From the Globe and Mail, an article that touches on why there are not many women in executive positions in sports. It begins with the story of and commentary from current Women's Tennis Association CEO Stacey Allaster but goes on to mention Canadian hockey player Hayley Wickenheiser who aspires to a position in an NHL franchise front office but recognizes the impediments her gender presents in achieving that goal.
That there are so few women in leadership positions in sports is not shocking, of course. There were, though, two surprising moments for me in this article. Wickenheiser said she doesn't believe that if women gain more ground in the area of sport management that they will make "sweeping changes." The example she gives: women won't take the fighting out of hockey.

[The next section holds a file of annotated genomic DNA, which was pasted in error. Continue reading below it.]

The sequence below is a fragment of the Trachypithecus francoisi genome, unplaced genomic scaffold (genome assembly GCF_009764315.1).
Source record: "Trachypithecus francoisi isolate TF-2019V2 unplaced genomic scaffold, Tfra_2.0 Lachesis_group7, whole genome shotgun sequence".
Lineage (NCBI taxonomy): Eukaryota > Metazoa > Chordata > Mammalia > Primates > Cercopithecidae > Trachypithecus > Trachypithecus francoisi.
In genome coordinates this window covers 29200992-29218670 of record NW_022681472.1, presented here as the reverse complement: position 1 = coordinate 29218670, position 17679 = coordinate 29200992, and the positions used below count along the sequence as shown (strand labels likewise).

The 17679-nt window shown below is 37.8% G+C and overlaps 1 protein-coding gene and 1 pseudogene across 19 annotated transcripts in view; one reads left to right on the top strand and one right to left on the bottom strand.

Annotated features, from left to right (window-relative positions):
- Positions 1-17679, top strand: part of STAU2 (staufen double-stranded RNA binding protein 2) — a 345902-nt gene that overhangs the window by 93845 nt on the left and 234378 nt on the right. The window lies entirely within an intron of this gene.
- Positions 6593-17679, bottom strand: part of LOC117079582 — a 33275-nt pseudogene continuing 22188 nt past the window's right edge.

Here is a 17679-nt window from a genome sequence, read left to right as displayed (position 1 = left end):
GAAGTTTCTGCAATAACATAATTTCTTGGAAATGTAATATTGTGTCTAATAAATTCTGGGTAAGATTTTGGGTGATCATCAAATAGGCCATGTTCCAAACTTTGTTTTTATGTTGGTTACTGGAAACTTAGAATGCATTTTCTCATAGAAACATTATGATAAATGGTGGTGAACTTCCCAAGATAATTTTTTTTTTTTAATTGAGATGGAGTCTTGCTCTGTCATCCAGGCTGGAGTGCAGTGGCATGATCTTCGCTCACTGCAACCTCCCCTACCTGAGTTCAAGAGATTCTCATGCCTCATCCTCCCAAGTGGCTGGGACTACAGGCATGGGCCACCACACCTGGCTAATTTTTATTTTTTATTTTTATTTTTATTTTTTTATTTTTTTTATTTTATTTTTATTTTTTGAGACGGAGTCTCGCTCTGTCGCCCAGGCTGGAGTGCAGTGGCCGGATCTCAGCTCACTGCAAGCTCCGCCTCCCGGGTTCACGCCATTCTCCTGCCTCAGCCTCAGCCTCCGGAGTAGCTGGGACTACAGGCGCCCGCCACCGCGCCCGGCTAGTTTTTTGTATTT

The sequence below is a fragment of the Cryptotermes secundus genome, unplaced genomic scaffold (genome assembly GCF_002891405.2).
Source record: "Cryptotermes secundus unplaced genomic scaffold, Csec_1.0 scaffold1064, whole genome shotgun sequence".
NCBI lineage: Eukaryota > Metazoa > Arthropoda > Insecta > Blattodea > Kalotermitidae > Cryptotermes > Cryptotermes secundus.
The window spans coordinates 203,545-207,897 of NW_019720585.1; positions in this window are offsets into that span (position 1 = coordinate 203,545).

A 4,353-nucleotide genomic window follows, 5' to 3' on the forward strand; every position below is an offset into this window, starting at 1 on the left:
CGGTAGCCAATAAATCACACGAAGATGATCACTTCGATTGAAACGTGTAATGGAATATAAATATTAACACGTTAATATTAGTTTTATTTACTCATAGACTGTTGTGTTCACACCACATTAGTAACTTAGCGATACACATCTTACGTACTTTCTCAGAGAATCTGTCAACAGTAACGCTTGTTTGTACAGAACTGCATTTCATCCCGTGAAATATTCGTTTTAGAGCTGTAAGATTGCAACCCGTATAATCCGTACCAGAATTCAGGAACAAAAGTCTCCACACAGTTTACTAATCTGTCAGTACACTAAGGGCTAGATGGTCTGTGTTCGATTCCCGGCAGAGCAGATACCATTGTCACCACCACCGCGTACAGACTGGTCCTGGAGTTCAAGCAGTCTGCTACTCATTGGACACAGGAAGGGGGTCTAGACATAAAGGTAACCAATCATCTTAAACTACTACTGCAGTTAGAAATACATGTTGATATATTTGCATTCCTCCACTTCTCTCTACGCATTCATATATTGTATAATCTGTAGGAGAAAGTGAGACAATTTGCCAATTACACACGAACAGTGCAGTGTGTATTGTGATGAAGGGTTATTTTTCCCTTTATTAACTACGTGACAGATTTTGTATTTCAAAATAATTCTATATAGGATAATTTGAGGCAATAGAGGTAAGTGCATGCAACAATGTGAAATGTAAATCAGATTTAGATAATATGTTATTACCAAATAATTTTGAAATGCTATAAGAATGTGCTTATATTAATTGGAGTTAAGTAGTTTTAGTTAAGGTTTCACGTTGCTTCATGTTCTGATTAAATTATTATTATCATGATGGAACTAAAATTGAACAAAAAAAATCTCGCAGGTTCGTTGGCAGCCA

Is this a real fear? That women who gain positions of power in sport are going to de-masculinize them? I see that as an excuse. I think it's more simple than that. Sports continue to be a man's world; men want control of it. There is a general belief that women are just not as capable of understanding sports as men are. I think the demasculinization theory is just a scare tactic. Guys who grow up dreaming of being in sports--as athletes, and then as executives when the athlete career doesn't work out (or after it is over)--don't seem all too eager to let girls into their clubhouses.
Second, when asked why there are not as many women in executive positions, Richard Peddie of Maple Leaf Sport and Entertainment made it really simple: babies. Women make "a life decision." Apparently men don't make life decisions. Because having a career, having a family, choosing where to live--I guess those aren't life decisions that men make. Ah, the privilege of getting to do whatever you want without having to make those pesky life decisions.